• Do you want full compliance or risk-based compliance?
  • Do you want to meet independent standards?
  • Do you want to certify to independent standards?
  • Do you want to be more secure than your competitors?
  • Do you want to be no less secure than your competitors?
  • Do you want to take more risk than your competitors?

Security Target

The Security Target is the standard of security in different environments that the organisation deems to meet the risk appetite. Using the answers to the Risk Appetite questions a competent Security Manager should be able to establish a security target that would meet the Risk Appetite identified by the board.

The Security Manager is responsible for ensuring the stated Risk Appetite is reflected in the operations of the business though the implementation of the Security Target. The Security Manager *OWNS* the job of interpreting the Risk Appetite into the Security Target. The Security Target is characterised by its maturity as follows:

  • Level 0 – There is no clear view of security target.
  • Level 1 – The description of the Security Target relies on opinion or experience of security team on a case by case basis.
  • Level 2 – Some documented security standards that meet the requirements of the Security Target exist.
  • Level 3 – The complete Security Target based in documented standards exists.
  • Level 4 – The complete Security Target exists and the organisation has demonstrated processes to review and update the security target in line with changes to the Risk Appetite or changes to the environments on a regular basis.

The Security Manager is responsible for improving the maturity of the Security Target from level 0 to 5.

Security Debts

When a conflict occurs with the business over the level of security controls required by the security target in any particular implementation there are two possible outcomes:

Where the risk is deemed high enough by the Security Manager then it is escalated to the board for resolution. This is expected to be a very rare occurrence.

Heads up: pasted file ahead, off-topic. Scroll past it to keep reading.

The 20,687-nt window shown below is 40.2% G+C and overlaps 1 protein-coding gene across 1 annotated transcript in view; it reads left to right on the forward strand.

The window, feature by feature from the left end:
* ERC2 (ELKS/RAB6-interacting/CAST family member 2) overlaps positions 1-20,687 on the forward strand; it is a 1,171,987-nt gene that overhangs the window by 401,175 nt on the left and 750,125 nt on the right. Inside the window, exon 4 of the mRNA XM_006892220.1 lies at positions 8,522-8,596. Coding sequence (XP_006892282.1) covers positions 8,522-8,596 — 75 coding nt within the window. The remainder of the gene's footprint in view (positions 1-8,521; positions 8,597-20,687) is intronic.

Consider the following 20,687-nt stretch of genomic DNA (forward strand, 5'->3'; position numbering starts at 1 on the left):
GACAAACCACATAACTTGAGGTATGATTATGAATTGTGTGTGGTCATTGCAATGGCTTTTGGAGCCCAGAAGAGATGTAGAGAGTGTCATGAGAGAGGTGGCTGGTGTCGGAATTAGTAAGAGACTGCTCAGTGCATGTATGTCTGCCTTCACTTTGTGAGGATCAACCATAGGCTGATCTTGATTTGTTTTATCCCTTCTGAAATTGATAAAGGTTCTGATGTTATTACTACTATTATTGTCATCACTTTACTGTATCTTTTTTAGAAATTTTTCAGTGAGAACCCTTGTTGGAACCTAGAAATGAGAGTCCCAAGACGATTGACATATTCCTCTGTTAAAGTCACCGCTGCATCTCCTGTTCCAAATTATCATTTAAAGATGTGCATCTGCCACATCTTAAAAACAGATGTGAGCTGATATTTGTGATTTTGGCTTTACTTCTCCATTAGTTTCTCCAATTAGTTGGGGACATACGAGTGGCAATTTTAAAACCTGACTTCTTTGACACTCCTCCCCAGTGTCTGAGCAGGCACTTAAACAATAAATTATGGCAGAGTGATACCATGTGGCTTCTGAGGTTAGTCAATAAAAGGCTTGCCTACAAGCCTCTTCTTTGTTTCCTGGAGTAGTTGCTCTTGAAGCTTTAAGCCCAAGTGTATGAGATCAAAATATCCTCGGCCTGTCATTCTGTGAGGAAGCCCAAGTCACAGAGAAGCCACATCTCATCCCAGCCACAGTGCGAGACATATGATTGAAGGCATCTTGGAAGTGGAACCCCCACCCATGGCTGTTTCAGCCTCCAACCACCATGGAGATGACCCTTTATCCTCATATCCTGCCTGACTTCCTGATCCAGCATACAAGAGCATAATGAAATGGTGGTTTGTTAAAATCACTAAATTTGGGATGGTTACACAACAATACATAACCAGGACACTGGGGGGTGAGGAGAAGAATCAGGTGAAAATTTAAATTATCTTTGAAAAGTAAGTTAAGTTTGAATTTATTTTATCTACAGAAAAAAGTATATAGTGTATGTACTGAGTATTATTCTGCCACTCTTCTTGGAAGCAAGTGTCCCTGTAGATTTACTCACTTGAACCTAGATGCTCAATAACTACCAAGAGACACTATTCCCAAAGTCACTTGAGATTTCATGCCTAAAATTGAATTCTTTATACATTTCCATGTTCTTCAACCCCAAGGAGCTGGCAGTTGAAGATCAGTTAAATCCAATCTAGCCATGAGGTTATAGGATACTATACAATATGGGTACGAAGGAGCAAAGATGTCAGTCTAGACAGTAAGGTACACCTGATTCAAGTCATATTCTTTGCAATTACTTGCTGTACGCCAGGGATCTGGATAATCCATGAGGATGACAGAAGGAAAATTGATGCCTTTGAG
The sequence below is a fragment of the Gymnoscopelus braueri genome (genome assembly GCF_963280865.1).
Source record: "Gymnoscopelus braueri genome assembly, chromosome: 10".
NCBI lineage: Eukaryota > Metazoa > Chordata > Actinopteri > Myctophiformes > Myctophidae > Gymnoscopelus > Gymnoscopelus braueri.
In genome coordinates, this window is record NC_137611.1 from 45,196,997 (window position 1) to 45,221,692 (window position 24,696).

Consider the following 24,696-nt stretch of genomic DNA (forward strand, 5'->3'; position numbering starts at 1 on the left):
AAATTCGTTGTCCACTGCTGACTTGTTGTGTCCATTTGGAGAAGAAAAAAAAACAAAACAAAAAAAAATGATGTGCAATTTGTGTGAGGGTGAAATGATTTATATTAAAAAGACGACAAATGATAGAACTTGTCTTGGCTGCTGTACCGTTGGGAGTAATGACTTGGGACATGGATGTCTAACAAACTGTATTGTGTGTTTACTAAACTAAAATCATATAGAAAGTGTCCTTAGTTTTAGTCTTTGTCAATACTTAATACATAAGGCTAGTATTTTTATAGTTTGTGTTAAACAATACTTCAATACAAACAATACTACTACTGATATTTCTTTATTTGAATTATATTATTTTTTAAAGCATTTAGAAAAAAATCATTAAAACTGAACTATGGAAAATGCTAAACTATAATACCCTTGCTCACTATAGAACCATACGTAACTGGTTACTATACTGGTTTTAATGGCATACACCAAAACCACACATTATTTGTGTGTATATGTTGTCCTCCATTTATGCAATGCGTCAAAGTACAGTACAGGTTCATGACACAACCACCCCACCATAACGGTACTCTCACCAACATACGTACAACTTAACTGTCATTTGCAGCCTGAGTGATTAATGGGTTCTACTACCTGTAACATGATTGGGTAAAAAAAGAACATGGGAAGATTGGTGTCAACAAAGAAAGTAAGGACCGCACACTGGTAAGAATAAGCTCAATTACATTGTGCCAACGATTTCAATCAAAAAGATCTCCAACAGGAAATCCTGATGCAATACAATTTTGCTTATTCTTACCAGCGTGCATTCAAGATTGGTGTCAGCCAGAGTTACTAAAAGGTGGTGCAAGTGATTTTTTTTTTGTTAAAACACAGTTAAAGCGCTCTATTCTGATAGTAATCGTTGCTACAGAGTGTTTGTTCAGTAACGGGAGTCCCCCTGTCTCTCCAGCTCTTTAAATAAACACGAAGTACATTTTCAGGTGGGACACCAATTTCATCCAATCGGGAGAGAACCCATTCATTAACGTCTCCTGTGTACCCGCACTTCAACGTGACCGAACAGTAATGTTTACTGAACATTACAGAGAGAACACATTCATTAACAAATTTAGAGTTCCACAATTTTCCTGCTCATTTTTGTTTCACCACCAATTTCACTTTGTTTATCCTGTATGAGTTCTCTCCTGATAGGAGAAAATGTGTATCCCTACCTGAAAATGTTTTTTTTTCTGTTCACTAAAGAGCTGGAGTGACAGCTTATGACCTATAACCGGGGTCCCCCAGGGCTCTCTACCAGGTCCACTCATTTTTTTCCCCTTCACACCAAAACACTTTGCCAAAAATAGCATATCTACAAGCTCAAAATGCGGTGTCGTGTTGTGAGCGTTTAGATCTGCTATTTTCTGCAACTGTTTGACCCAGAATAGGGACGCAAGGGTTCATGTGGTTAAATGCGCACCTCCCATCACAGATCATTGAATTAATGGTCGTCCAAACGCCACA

Where the business owner of a legacy asset or a business sponsor of a change project wishes to take increased risk it is documented as a “Security Debt”.

The Security Debt is documented in a standard format and contains a brief description of the issue at hand, a statement from the Security Manager on the perceived risk level and a quote from the business owner/sponsor of the cost and/or time taking the risk saves versus full treatment. It is signed by the business owner/sponsor.

The perceived risks are identified by the Security Manager roughly as one of the following based on the level of divergence from the Security Target in the particular environment in question (More trusted environments can diverge further for less debt):

  • Critical (Black)
  • High (Red)
  • Medium (Orange)
  • Low (Amber)

Critical or Black risks are escalated to the Board. There are no green risks in security 🙂

Security Debt Management

The Security Manager is responsible for reporting monthly to the board on a headline total security debt or Organisational Security Deficit and is responsible for reporting bi-annually on a detailed breakdown of the Organisational Security Deficit listing numbers of & levels of risks by business owner/sponsor and the total cost and time savings by business owner/sponsor.

Paying Down the Debt

Decommissioned systems or assets with outstanding debts have those debts cancelled. The Security Manager will provide business cases for large scale organisational security improvement programmes and the development of central security services that should focus on potential reduction of the Organisational Security Deficit or on future Security Debt prevention.